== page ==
Well, fellow bisexuals, it appears we’re either nowhere or we’re everywhere. We either don’t exist or we’re all that exists. It never bisexual rains but it bisexual pours.
After suffering from biphobia (often coming in the form of people believing we’ve simply not made up our minds yet) and bi-erasure all over our culture for our whole lives, we’re suddenly very much the in thing.
A new study, released this month, suggests that there are, in fact, no straight women. Instead, there are a fair few lesbians - though we already knew about that, sorry lesbians, you’re old news - and many, many bisexual women. Way more than we thought.
The study, carried out by the University of Essex, involved showing erotic videos to 345 women who identified variously as heterosexual, homosexual, bisexual or somewhere in between. The videos featuring a variety of genders and their physical responses were monitored for signs of arousal.
So, is there no such thing as straight women after all? Were Katy Perry and cheerleader-focused pornographers right all along?
Researchers found that those who identified as lesbians responded much more to images of women - so far, so unsurprising. However, subjects identifying as heterosexual responded with equal levels of arousal to images of men and women. So, is there no such thing as straight women after all? Were Katy Perry and cheerleader-focused pornographers right all along?
As sexy as the “STRAIGHT WOMEN DON’T EXIST! QUIT LYING TO YOURSELF LADIES! GET OUT THERE AND LEAVE YOUR HUSBAND, THERE’S NOT MUCH TIME!” headlines are, the study doesn’t actually prove that. For starters, sexuality is about so much more than arousal. Being physically turned on by someone doesn’t mean you want to get naked with them. It doesn’t mean you want to fall in love with them. It doesn’t mean you want to grow old with them and die hand-in-hand with them surrounded by your grandchildren/cats/AFL memorabilia.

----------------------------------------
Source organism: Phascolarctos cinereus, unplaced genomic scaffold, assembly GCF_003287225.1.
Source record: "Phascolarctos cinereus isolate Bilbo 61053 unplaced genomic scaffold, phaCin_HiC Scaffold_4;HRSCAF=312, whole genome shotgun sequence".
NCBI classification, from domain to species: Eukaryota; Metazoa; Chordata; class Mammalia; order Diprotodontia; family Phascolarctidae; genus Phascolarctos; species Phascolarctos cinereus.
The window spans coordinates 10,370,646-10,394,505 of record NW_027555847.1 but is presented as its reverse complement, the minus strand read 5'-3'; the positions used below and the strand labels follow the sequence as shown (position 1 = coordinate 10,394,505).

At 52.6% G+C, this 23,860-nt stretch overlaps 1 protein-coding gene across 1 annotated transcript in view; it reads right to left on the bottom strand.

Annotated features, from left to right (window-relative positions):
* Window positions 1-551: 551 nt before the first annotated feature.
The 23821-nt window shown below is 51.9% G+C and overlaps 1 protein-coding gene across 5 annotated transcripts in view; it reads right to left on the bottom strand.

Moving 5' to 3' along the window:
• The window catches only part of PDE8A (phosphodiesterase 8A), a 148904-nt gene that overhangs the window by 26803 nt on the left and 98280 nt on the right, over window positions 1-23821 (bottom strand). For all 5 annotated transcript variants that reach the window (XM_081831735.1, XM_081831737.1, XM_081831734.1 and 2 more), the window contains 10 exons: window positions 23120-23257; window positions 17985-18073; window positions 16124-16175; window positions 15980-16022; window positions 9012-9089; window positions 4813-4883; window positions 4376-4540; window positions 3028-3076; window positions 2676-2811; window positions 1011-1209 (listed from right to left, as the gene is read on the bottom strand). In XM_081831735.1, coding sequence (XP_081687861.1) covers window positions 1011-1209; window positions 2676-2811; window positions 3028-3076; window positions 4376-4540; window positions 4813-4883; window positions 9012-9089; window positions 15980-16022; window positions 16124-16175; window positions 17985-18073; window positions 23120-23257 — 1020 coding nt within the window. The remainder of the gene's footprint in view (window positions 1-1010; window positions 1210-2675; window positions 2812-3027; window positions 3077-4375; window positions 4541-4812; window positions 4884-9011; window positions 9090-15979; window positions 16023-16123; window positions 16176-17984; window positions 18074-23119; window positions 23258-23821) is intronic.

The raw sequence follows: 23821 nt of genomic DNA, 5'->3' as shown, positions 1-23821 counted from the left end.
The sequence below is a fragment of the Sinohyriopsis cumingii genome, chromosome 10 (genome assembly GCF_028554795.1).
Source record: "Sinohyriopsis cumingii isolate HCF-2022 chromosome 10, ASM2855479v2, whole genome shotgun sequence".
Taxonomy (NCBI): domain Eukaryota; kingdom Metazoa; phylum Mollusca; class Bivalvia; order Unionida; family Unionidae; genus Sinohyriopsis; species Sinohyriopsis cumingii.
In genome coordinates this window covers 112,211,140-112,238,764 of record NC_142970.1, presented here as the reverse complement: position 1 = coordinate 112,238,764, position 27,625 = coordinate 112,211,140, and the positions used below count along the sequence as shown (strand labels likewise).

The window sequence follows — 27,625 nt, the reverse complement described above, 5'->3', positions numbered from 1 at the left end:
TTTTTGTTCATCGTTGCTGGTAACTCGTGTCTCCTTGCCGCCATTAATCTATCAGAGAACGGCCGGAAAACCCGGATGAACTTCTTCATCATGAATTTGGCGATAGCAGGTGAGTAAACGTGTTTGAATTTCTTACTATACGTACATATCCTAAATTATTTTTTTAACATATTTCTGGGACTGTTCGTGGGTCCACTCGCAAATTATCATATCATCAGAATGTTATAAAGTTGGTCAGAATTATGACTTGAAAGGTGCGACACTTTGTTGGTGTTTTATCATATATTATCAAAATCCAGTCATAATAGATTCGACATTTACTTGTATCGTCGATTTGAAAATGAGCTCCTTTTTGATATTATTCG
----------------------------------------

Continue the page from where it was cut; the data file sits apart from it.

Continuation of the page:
Still, that didn’t stop me from gleefully sending the study to all the gay, bisexual or sexually-fluid women in my life in a series of “We were right all along!” WhatApps that could be at best described as triumphant and, at worst, gloating.
But that was harmless and, I hope, understandable. When you’re bisexual, the prevailing cultural response you get is that you’re faking it, attempting to dupe society into letting you double dip when everyone else is happy to stay in their designated boxes. When something that comes naturally to you is usually treated as a joke or a lie, it’s nice to have science tell you that you’re real every so often.
However, my next response was much less cool. I sent the article to a straight female friend, who consistently dates men who are objectively not good enough for her (yes, I said objectively - I promise I’m using empirical evidence like “I love her” and “I don’t love these men”).
She knew why I’d sent it. We’ve talked before about how baffling I find it when people have extremely binary understandings of their own sexualities because it’s not a feeling I can relate to at all.
Her response was “I know, I know, I’m such a disappointment” and I felt immediately guilty. Sure, it was just a light-hearted exchange between friends but wasn’t I doing to her exactly what had been done to me for so many years? Telling her she was wrong about her own desires? Telling her to try a little harder to be something that she wasn’t?
It’s easy to misstep when trying to put labels on someone else’s sexuality so my advice is: just don’t. Does this study prove that there are no women anywhere who are only attracted to men? Well, no, probably not. Does it suggest that we should all try to be a little more relaxed and open-minded about sexuality generally? Yeah, I think it does, and it’s valuable for that reason, even if it’s not the open and shut case a lot of the news stories on the findings would have us believe.
Anyway, if the media reaction to this seemed a little overblown, just wait until they do a similar study on men. Trying to convince straight men to reconsider their sexuality is a pointless joy like no other, with or without an assist from science.
Brydie Lee-Kennedy is a comedian. You can follow her on Twitter.